In February 2012 a new five-year research project was launched in the Centre for Urban Studies at the University of Amsterdam, funded through the European Research Council’s Starter’s Grant Scheme. Abbreviated to the moniker HOUWEL, this study is concerned with housing markets and welfare state transformations, and looks to how family housing property practices have interacted with different welfare regimes.
The starting point of this project is the emerging reliance on housing markets and family housing property as an alternative to welfare state provision across advanced societies. While family owned housing has been an implicit part of welfare provision in many societies, it has, in recent years, gained a broader significance along with state restructuring in public spending and housing market transformations. This study aims to advance understanding of how emerging socioeconomic conditions, in which housing markets have assumed a more prominent role, are forging new welfare system pathways and types of welfare state. The total project seeks to achieve this understanding through a comparison of six countries: England, Germany, Italy, Japan, the Netherlands and Romania. These societies represent more or less typical cases of contemporary housing and welfare regimes. Based on the observations above, comparisons are to be carried out in each country that address the following core questions:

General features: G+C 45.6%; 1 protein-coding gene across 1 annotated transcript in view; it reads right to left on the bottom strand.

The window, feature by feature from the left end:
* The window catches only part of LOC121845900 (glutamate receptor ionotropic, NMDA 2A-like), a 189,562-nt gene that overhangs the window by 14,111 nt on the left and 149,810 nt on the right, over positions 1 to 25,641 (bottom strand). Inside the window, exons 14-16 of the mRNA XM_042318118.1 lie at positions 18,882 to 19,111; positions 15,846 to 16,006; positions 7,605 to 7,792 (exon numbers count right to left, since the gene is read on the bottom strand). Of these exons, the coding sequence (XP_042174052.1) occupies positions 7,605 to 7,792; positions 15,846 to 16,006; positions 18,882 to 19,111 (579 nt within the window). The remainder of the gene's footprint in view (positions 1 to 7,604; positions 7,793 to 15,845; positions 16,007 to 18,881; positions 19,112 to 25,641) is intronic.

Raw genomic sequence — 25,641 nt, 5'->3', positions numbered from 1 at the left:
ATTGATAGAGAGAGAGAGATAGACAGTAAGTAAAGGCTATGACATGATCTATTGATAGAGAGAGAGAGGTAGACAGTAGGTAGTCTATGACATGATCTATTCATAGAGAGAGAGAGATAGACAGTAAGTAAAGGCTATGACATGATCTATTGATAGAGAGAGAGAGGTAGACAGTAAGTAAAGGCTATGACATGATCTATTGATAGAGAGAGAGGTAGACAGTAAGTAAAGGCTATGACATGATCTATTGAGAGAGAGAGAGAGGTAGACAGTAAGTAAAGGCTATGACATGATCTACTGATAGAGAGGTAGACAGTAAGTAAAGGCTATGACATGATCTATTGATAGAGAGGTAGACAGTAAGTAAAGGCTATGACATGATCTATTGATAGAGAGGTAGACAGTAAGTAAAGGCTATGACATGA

HOUWEL seeks to integrate theories of welfare regimes with debates on housing systems, markets and policy. The study has fundamental implications for understanding pre and post-crisis developments in welfare capitalism, as well as divergent reactions and responses between regimes. It is probable, considering current fiscal pressures on national budgets and demographic changes in dependency ratios between young and old, that residualisation in welfare provision will continue. Moreover, this is likely to accentuate market and family provision further, with greater emphasis on family property assets and housing investments as means to sure-up welfare self-reliance. Thus, while the second half of the last century featured decline in the family base of welfare in favour of collective provision, this trend appears to be reversing in the twenty-first century. Furthermore, along with growing demands on the family as a welfare provider, a reorientation in family life is also occurring. This involves, on the one hand, a rise in one-person households, lone-parent and childless couples, and on the other, greater pressure on the family as a means of support with an increase in multigenerational and reconstituted families/households, and adult children staying on indefinitely in the natal home.